Arbitral court member has advice to PH, China
MANILA, Philippines — A member of the five-man Permanent Court of Arbitration that handed down the decision in favor of the Philippines against China’s sweeping claims to the South China Sea and the West Philippine Sea has urged countries in the region to negotiate a diplomatic settlement of their maritime disputes instead of filing another case against Beijing.
Rüdiger Wolfrum said in a recent forum that “whoever will take the lead should ask for establishing such a round table to seek ways out of this growing tension which is existing in the South China Sea.”
The forum, “Setting the Record Straight on the South China Sea Arbitration,” was held on Thursday last week and organized by the Department of Foreign Affairs and the German Embassy in Manila.
“I should first exhaust all efforts of all states of this region to come to a consensual agreement before even considering [filing] a new case,” Wolfrum said when asked what could be done with China’s continued rejection of the July 2016 arbitral ruling, which invalidated its historical claims to almost the entire South China Sea.
Filing a new case would only “aggravate probably the situation and would lead at the end of the day to nothing,” he said. “Let’s shift to diplomatic efforts rather than judicial settlement.”
Wolfrum said that a joint development of the disputed waters among its claimants was possible, similar to the path taken in 2016 by Timor Leste when it brought Australia before a compulsory conciliation commission to seek a more equitable delineation of its overlapping maritime zones with Australia.
“There’s only an agreement on the distribution of the benefits,” he said. “I believe that could be done also in the South China Sea to agree on what could be done together, how to distribute the revenues or the benefits and what should not be done, for example, reducing the military presence in the area.”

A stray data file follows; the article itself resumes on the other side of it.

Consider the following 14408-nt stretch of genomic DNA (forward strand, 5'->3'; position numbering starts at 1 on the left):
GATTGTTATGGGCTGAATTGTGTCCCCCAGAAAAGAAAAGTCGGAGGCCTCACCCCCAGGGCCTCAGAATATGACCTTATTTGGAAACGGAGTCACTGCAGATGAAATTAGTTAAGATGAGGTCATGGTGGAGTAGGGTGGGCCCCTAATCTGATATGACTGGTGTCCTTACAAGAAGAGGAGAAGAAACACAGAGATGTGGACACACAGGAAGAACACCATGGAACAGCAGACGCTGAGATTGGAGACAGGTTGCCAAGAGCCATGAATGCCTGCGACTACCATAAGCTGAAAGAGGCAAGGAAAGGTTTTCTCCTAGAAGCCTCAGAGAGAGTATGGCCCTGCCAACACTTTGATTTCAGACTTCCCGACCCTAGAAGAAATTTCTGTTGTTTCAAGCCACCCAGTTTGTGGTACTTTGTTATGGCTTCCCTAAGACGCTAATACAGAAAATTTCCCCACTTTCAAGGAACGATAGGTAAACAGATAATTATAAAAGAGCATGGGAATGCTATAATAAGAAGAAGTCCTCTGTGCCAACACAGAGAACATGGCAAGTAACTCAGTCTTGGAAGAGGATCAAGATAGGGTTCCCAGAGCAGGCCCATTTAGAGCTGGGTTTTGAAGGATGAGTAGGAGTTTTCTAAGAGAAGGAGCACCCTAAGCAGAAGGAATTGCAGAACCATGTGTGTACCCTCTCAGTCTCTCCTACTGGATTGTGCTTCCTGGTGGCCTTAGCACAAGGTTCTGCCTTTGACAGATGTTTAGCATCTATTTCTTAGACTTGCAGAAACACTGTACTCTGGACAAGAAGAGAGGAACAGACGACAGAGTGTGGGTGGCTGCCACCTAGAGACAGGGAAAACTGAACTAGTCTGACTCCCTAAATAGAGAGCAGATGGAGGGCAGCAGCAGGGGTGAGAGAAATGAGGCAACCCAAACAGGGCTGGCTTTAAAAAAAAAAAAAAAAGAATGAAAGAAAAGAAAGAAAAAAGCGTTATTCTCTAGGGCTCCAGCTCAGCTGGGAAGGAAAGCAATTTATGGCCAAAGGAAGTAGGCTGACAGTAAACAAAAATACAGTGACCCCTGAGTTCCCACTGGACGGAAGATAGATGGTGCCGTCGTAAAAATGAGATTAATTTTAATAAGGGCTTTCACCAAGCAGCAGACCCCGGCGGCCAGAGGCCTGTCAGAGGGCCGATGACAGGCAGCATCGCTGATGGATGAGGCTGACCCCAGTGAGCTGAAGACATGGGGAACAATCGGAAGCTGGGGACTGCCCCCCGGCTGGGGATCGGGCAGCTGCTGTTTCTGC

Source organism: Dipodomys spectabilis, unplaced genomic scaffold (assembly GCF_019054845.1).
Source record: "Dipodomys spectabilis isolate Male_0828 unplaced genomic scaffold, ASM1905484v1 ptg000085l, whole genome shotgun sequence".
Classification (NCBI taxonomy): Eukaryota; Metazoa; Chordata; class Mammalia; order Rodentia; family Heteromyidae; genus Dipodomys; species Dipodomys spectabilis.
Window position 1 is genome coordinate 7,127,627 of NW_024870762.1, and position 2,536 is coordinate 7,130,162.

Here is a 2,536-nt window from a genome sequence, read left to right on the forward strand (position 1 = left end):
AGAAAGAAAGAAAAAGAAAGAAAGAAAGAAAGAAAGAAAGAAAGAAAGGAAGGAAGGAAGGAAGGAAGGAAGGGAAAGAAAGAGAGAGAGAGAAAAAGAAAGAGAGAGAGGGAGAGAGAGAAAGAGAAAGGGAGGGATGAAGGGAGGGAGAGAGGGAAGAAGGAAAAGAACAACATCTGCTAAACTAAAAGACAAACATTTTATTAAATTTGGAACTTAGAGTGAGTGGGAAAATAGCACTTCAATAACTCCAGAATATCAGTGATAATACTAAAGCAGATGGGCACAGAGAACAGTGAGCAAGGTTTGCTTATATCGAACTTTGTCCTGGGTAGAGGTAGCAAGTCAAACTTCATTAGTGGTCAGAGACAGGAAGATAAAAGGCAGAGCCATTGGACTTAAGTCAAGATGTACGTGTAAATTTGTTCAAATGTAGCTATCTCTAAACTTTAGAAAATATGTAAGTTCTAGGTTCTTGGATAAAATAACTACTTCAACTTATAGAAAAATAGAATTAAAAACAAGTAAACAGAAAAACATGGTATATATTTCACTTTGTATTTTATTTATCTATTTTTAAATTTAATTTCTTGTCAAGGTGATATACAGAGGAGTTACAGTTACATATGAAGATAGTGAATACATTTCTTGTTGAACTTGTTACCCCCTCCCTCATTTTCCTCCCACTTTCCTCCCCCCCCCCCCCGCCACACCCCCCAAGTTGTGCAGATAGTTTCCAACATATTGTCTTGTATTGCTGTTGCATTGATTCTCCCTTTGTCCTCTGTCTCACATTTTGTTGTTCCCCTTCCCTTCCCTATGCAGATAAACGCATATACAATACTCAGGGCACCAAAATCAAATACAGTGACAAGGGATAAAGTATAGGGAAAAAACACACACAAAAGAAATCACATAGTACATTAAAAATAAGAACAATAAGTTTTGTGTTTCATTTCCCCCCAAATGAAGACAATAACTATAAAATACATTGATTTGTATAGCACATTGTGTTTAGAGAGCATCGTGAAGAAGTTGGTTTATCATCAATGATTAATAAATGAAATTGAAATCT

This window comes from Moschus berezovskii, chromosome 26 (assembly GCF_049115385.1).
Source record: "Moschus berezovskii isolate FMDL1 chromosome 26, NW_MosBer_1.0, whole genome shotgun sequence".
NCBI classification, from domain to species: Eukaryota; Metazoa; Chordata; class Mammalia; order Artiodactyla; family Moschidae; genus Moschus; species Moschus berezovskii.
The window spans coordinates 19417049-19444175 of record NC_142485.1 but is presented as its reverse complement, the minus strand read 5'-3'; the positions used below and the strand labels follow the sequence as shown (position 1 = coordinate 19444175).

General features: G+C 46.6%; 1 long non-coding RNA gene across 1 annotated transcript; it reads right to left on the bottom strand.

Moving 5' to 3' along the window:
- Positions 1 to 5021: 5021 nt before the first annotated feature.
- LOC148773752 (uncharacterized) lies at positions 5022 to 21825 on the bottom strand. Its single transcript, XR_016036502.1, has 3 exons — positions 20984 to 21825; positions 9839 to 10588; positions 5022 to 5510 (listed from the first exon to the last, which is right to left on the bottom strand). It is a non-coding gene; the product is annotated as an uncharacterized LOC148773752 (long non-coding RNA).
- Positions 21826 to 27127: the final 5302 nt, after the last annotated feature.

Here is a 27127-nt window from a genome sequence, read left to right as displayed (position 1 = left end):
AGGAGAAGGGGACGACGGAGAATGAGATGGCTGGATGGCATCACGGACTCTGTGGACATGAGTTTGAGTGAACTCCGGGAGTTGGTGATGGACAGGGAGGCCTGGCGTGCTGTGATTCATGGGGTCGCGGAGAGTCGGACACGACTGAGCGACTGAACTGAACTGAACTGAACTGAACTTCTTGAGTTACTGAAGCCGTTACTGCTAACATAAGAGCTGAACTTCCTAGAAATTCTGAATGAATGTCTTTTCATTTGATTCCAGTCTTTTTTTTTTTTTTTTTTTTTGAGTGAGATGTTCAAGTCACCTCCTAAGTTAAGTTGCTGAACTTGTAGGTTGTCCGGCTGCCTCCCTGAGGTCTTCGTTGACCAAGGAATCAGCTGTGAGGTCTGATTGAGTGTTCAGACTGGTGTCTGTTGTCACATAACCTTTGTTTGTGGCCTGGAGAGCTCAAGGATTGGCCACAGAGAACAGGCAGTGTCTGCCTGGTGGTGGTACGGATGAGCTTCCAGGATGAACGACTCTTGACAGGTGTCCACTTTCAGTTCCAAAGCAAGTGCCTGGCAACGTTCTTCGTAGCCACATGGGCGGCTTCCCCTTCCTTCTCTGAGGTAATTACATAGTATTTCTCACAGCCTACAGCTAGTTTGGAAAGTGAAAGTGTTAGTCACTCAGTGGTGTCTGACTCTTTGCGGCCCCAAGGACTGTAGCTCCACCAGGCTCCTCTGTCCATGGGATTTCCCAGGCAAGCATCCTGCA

Wolfrum said that in case the negotiations do not work out, the parties could always opt for mediation or conciliation.
Water cannon blast
Tensions once again rose between the Philippines and China after the Chinese Coast Guard on Nov. 16 blocked and used a water cannon against Philippine boats bringing food and other supplies to a Marine detachment at Ayungin (Second Thomas) Shoal.
The shoal is about 194 kilometers west of Palawan province, well within the country’s 370-kilometer exclusive economic zone (EEZ) and part of its continental shelf.
President Rodrigo Duterte on Monday told a regional summit hosted by Chinese President Xi Jinping that the Philippines “abhors” the actions of the Chinese vessels and said the rule of law was the only way out of such problems.
Wolfrum said it was clear that the Philippines had the right to an EEZ according to the United Nations Convention on the Law of the Sea (Unclos) when it comes to features in the Spratlys chain in the South China Sea.
“It has also been made clear in the award that low tide elevations within the EEZ of any given state come under the jurisdiction of the coastal state concerned and nobody can establish artificial islands or installation or whatsoever on low tide elevation within the EEZ of given coastal state in the South China Sea area. This is just an interpretation of the Unclos, which is beyond doubt,” he stressed.
The statement was a swipe at China’s unbridled island-building in parts of the South China Sea that are within the Philippines’ EEZ.